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Current Position:Home » News » General News » Topic

April cold threatens losses of fruit crop in northeastern US

Zoom in font  Zoom out font Published: 2016-04-07  Views: 13
Core Tip: Ongoing waves of cold during early April are taking a toll on fruit tree blossoms in parts of the northeastern United States.
Ongoing waves of cold during early April are taking a toll on fruit tree blossoms in parts of the northeastern United States.

Farmers are holding their breath as they wait out the cold to inspect the impact on trees.

The combination of a very mild winter, above-average temperatures during March and the most recent bout of below-freezing temperatures have caused damage to some fruit crops.

"The amount of damage varies from orchard to orchard and from tree to tree," according to Jason Coopey, co-owner of Way Fruit Farm in Stormstown, Pennsylvania.

Coopey stated that thus far apricots and plums have sustained the most damage, but overall his orchards, which are on the tops of hills have fared better than some locations farther south and east and those located in valleys, where the cold air tends to settle.

"We expect significant losses, 90-100 percent of peaches and plums, now at full bloom," according to Chris Harner, of Harner Farms in State College, Pennsylvania.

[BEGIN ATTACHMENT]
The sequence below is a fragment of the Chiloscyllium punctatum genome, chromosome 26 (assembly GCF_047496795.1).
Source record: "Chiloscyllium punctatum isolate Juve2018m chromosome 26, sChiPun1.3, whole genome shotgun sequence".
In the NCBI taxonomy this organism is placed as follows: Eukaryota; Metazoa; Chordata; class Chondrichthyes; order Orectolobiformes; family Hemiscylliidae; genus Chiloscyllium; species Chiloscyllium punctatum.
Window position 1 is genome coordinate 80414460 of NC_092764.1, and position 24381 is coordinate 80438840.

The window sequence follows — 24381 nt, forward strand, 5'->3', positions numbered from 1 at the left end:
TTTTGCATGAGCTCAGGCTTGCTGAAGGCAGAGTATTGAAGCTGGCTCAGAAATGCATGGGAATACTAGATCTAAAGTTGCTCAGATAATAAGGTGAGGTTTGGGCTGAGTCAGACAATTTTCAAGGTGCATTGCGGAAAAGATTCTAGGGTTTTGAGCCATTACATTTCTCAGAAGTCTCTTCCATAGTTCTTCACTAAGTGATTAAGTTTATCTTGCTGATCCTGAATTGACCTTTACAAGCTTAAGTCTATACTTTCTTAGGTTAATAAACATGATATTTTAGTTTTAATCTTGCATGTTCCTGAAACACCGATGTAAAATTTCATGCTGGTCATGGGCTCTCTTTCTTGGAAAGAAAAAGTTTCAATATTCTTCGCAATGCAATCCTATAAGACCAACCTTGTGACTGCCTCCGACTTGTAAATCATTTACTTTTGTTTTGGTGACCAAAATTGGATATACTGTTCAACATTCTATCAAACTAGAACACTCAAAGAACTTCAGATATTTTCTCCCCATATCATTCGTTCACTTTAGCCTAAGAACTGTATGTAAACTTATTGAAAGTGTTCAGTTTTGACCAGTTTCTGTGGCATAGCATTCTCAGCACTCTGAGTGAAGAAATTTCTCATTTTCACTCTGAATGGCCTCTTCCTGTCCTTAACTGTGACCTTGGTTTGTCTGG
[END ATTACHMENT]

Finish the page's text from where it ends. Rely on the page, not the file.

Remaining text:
"Apples are farther behind [in central Pennsylvania] but are entering sensitive stages where we can have damage or loss," Harner said.

Fruit trees in the blossoming stage, as opposed to budding, are very susceptible to damage with temperatures in the middle to upper 20s.

Michigan Blueberry Growers’ CEO Larry Ensfield says cold temperatures could be a problem.

We are looking at some weather events this week that could affect the crop,” he says. Temperatures Tuesday morning locally were down into the low 20s, and Ensfield says they could fall into the mid-teens in other areas later in the week and could damage the crop. However, he says, “any damage would depend on variety, location, developmental stage, and temperature duration.”

Southwest Michigan fruit crops shouldn’t be too damaged from the overnight cold temperatures the region has been experiencing this week. MSU Extension Fruit Educator Mark Longstroth says it’s been cold at night, but not so cold that the blueberries, strawberries, and grapes have been hurt.
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